Those of you who know me or are regular readers of this blog, will know that I’m an avid social media user.
My favorites – judging by battery consumption on my phone – are Twitter, Instagram, and Snapchat (donnelly_b). I think it’s incredible what these platforms are doing to branding, marketing, personal connectivity, city building, and the list goes on.
To that end, the March issue of Harvard Business Review has an interesting article by Douglas Holt called, Branding in the Age of Social Media. Whether you’re running a company, a city, or a real estate development project, I think you’ll find the information relevant.
The article starts by describing a shift, brought about by social, whereby big brands are now struggling to capture the attention of consumers. Instead, consumers are listening to individuals and more grassroots movements.
“Or consider Red Bull, the most lauded branded-content success story. It has become a new-media hub producing extreme – and alternative – sports content. While Red Bull spends much of its $2 billion annual marketing budget on branded content, its YouTube channel (rank #184, 4.9 million subscribers) is lapped by dozens of crowdculture start-ups with production budgets under $100,000. Indeed, Dude Perfect (#81, 8 million subscribers), the brainchild of five college jocks from Texas who make videos of trick shots and goofy improvised athletic feats, does far better.”
So what should brands be doing? Holt argues that they need to tap into these developing subcultures and emergent ideologies:
“These three brands broke through in social media because they used cultural branding—a strategy that works differently from the conventional branded-content model. Each engaged a cultural discourse about gender and sexuality in wide circulation in social media—a crowdculture—which espoused a distinctive ideology. Each acted as a proselytizer, promoting this ideology to a mass audience. Such opportunities come into view only if we use the prism of cultural branding—doing research to identify ideologies that are relevant to the category and gaining traction in crowdcultures. Companies that rely on traditional segmentation models and trend reports will always have trouble identifying those opportunities.”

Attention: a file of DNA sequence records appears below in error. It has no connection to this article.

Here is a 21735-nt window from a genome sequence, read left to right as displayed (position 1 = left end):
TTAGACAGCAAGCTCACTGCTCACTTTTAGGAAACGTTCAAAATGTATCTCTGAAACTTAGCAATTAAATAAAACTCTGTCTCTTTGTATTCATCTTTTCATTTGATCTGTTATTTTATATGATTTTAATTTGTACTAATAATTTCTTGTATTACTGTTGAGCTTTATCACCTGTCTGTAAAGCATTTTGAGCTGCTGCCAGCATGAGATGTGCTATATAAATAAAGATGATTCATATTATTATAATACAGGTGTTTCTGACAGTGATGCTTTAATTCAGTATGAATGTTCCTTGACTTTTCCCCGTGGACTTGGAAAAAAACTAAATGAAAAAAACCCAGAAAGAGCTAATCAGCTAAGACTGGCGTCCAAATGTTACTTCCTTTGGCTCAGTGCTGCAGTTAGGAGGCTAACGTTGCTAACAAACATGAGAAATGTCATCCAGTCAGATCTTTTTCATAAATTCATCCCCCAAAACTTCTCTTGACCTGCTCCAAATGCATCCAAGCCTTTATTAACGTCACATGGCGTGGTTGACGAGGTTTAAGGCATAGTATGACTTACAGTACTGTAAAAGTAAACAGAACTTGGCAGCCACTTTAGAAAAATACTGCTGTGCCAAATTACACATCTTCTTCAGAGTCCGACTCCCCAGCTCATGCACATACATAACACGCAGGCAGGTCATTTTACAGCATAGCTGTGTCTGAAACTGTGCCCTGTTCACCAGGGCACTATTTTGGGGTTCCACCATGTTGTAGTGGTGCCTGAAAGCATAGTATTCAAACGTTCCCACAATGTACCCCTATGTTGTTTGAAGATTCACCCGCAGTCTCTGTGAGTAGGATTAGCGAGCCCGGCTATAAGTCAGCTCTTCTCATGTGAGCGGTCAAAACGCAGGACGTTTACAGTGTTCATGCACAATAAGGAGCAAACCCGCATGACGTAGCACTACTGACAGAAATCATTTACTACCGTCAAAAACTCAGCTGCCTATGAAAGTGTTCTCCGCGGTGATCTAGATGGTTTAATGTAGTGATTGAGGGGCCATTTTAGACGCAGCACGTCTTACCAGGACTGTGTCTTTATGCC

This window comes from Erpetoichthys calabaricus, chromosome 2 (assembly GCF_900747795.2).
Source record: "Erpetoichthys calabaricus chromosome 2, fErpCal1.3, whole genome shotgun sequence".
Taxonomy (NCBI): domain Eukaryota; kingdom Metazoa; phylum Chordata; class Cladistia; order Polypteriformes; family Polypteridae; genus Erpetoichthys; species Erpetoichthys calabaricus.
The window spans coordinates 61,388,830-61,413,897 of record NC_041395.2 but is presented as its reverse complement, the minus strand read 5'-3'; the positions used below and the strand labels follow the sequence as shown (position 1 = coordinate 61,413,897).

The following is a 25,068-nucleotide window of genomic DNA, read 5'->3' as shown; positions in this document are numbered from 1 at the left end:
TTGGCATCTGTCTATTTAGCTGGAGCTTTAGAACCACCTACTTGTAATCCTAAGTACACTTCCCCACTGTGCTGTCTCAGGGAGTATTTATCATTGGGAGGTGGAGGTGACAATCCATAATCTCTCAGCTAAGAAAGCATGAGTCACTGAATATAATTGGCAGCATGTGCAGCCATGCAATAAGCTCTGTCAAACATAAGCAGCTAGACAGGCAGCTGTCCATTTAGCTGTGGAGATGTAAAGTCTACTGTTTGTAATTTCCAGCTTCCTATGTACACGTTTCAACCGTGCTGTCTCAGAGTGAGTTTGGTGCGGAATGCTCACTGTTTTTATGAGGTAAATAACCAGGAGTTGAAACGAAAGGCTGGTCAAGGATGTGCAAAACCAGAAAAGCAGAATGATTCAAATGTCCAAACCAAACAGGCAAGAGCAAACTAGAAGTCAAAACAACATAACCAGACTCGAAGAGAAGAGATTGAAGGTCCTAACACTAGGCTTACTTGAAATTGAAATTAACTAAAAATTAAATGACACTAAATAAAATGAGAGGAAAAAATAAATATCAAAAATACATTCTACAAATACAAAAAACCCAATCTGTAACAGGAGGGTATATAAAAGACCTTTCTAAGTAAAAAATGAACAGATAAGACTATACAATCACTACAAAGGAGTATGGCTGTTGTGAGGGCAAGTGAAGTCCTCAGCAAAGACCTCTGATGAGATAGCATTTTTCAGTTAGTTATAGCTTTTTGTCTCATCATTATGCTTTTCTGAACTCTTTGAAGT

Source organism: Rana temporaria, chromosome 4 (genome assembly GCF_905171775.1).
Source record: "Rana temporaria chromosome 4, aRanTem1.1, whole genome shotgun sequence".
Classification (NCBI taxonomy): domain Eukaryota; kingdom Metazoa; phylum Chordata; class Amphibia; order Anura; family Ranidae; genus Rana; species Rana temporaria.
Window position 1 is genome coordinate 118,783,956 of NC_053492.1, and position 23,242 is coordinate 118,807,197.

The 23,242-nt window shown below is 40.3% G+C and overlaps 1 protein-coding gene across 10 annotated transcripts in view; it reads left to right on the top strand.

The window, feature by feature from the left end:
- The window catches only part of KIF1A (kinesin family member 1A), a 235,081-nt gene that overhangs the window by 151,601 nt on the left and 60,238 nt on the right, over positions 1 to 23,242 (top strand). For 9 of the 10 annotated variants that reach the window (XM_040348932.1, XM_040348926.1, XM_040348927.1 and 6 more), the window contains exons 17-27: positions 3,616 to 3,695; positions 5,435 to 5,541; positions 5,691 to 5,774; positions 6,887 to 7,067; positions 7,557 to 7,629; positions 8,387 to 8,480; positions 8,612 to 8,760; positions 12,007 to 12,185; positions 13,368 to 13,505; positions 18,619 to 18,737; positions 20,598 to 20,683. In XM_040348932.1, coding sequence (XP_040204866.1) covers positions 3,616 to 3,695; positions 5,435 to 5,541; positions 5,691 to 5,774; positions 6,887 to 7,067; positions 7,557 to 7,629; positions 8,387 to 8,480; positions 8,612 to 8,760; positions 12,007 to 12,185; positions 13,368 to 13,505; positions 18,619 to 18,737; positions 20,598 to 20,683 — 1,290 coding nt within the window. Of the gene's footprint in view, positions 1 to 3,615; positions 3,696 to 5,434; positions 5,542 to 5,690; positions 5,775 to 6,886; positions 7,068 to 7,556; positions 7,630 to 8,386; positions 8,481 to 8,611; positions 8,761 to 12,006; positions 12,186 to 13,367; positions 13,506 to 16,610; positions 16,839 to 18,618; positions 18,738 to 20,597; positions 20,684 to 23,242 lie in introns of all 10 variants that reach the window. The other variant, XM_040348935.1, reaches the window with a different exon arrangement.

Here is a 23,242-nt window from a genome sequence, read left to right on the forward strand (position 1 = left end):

For me, this ties into one of my favorite lines from Simon Sinek: “People don’t buy what you do, they buy why you do it.” And now, thanks to social, it has become a lot easier to figure out what people and communities care about. It has become easier to figure out your why.
Do you see this as being relevant to your work? I am certainly thinking about it in the context of mine.